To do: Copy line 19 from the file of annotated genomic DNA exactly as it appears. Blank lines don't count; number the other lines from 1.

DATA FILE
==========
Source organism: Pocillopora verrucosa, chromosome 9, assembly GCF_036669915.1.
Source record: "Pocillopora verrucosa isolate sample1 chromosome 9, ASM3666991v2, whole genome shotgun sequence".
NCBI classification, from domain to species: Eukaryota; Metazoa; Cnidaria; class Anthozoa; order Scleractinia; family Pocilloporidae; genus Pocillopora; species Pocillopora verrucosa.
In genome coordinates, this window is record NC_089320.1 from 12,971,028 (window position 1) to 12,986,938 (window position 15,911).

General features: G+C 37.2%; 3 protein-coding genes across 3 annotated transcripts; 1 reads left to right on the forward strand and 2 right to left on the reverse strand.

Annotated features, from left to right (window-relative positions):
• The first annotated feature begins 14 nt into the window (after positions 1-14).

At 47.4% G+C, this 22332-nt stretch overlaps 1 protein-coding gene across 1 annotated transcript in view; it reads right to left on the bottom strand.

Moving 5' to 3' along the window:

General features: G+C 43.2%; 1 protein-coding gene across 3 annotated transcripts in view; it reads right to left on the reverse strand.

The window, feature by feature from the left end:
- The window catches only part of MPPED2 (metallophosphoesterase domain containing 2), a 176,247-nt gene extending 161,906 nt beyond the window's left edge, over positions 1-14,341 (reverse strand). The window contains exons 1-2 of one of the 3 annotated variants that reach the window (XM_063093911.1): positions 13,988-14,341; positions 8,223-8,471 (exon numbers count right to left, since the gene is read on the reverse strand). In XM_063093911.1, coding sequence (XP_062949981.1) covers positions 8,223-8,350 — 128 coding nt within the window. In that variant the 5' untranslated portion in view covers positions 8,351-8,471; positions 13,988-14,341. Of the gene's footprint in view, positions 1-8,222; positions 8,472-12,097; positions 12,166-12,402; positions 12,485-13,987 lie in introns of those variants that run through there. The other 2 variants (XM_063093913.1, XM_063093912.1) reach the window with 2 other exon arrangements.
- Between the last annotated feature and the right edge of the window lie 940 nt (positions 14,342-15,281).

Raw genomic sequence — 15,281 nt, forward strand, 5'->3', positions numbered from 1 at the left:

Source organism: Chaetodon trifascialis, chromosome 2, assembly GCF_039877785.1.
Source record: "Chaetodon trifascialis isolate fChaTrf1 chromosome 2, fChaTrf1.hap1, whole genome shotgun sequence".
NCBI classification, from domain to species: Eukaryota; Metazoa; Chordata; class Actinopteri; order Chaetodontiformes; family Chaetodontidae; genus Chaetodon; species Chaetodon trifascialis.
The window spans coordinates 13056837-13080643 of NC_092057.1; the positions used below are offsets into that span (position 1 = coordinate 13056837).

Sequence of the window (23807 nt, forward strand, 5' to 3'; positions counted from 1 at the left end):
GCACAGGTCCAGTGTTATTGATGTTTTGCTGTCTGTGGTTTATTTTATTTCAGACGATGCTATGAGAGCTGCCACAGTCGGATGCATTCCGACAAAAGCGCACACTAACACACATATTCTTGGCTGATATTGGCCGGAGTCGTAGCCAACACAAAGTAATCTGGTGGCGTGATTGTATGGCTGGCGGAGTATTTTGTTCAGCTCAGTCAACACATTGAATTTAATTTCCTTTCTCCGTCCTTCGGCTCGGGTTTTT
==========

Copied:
Sequence of the window (23807 nt, forward strand, 5' to 3'; positions counted from 1 at the left end):